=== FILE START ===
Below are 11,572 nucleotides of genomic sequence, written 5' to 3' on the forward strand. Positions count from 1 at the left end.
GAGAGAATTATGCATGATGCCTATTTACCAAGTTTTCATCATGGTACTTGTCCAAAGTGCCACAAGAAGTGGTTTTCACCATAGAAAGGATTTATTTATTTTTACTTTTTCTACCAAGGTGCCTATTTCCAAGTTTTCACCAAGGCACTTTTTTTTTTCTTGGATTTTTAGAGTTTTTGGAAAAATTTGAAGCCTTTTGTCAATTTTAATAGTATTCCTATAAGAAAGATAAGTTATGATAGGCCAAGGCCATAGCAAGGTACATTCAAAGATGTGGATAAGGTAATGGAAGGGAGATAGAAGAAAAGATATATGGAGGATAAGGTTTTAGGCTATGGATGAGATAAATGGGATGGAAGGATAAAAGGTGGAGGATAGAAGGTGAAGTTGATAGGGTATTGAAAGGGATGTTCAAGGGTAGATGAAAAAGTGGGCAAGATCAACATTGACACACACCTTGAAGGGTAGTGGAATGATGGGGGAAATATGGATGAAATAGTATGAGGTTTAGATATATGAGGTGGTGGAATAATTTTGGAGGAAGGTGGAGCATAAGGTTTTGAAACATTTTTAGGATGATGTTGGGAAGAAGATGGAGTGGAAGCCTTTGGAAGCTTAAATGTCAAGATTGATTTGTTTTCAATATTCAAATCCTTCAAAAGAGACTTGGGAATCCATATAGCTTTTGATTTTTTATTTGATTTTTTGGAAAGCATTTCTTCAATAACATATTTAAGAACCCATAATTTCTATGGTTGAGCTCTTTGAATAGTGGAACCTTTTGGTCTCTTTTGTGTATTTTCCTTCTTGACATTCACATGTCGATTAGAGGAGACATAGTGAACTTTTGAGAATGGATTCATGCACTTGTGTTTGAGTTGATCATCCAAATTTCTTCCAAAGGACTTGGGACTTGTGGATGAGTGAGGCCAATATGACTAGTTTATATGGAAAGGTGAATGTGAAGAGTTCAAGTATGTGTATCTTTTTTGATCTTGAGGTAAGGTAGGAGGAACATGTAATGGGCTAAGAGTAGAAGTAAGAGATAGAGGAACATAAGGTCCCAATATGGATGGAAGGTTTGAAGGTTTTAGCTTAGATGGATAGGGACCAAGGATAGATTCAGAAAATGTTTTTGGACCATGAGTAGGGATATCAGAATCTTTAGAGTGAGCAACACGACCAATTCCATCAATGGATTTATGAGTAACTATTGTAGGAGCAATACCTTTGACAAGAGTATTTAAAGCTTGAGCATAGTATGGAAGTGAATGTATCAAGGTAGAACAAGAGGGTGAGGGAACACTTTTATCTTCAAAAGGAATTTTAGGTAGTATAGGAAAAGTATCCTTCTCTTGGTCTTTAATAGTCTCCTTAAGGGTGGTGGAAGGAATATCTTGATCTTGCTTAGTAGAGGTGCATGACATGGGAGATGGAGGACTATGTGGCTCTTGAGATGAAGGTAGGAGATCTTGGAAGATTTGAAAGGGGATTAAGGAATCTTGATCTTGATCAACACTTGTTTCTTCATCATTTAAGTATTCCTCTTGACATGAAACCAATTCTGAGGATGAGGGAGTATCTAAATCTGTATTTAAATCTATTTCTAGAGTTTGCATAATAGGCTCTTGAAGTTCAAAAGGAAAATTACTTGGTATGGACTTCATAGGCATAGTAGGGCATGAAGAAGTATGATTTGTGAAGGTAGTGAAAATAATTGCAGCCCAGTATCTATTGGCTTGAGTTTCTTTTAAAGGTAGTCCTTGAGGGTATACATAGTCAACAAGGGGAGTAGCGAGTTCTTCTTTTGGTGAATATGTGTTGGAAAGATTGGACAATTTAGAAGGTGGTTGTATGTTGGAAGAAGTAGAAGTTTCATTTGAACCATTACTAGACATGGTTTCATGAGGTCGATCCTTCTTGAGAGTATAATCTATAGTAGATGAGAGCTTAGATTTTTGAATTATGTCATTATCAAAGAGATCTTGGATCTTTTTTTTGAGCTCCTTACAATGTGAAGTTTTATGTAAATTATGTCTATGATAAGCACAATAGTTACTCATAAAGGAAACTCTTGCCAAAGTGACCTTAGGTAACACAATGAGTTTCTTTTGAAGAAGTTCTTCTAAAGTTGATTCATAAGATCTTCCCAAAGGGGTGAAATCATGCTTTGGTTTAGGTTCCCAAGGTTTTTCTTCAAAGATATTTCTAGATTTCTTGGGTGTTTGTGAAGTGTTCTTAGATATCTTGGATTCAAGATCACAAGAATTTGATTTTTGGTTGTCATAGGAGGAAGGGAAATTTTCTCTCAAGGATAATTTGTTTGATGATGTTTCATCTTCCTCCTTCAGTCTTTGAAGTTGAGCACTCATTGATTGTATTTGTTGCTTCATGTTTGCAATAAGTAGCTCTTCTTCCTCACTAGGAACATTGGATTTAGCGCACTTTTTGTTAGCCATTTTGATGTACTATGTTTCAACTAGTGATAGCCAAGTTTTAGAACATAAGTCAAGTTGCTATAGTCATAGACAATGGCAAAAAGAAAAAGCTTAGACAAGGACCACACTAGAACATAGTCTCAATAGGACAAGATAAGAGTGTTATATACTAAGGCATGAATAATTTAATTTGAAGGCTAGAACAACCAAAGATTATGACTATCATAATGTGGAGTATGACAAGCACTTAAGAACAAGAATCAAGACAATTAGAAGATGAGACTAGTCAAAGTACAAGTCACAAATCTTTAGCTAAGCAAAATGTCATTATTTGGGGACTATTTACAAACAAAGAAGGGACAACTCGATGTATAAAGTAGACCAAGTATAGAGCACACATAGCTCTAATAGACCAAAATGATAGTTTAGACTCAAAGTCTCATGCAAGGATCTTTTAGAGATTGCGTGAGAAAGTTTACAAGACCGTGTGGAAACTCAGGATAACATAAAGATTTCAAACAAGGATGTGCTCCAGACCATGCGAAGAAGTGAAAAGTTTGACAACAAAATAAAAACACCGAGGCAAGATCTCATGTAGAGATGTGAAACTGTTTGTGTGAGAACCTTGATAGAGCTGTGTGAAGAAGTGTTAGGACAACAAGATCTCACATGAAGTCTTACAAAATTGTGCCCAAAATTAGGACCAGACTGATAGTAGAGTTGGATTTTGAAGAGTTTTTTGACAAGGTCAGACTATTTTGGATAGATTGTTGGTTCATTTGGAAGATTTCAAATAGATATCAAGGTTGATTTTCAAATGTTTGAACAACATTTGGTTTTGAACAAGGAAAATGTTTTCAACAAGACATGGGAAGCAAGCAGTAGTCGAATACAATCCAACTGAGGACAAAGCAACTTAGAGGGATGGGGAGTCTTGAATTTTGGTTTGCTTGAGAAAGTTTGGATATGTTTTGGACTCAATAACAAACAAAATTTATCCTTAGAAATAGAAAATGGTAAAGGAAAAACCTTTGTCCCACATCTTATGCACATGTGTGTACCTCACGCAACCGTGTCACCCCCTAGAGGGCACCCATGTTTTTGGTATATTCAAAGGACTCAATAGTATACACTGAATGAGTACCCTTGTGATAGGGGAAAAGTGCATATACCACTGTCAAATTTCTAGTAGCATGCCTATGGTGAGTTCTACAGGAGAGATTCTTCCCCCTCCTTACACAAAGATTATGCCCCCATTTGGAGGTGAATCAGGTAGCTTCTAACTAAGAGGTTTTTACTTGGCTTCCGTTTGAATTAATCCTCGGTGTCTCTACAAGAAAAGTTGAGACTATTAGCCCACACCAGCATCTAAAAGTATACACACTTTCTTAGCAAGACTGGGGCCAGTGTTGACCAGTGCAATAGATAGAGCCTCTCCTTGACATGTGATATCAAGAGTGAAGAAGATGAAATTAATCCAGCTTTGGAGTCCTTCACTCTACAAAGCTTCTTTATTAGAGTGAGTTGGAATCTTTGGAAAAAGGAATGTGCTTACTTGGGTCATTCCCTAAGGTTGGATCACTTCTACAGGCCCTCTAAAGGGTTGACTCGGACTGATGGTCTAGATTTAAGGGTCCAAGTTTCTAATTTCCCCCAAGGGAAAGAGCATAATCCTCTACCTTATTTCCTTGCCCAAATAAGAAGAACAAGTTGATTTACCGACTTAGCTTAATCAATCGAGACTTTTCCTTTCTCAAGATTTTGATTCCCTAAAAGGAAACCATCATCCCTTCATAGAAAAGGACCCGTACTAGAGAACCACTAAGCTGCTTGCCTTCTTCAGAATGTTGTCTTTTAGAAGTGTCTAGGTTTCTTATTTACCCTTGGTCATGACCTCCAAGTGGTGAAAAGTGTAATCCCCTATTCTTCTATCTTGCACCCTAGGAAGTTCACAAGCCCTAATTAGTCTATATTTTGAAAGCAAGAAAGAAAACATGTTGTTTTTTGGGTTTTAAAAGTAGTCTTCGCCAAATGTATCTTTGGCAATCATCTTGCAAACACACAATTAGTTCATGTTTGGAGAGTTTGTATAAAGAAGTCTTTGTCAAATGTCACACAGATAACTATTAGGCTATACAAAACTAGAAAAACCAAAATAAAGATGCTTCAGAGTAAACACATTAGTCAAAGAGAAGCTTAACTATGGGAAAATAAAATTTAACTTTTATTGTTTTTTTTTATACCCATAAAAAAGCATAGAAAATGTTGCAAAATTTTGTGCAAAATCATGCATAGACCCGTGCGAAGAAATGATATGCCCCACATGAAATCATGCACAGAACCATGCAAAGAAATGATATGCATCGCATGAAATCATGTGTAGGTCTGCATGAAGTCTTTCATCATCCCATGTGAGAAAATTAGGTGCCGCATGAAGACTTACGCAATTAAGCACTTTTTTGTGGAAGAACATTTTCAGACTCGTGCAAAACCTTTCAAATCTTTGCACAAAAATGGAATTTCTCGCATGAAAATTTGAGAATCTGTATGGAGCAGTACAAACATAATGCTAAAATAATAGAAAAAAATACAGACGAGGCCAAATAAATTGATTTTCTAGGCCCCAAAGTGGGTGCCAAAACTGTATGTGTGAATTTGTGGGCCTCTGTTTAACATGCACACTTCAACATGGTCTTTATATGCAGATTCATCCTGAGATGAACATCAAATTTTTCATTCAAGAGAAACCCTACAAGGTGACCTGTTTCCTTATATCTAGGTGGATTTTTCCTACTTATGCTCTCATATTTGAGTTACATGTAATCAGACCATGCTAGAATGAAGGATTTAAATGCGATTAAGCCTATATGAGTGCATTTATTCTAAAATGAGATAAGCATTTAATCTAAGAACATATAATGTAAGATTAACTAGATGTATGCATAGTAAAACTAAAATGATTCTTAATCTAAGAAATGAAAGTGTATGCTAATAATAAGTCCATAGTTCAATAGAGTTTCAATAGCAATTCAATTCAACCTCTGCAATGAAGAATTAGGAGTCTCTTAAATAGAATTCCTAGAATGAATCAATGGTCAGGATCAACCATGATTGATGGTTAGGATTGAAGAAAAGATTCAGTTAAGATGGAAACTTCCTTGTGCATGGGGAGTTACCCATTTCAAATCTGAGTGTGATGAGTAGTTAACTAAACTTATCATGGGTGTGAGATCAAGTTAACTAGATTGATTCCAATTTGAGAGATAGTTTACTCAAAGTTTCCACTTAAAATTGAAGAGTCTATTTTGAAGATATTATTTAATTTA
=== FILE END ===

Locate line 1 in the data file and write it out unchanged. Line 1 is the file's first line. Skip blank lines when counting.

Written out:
Below are 11,572 nucleotides of genomic sequence, written 5' to 3' on the forward strand. Positions count from 1 at the left end.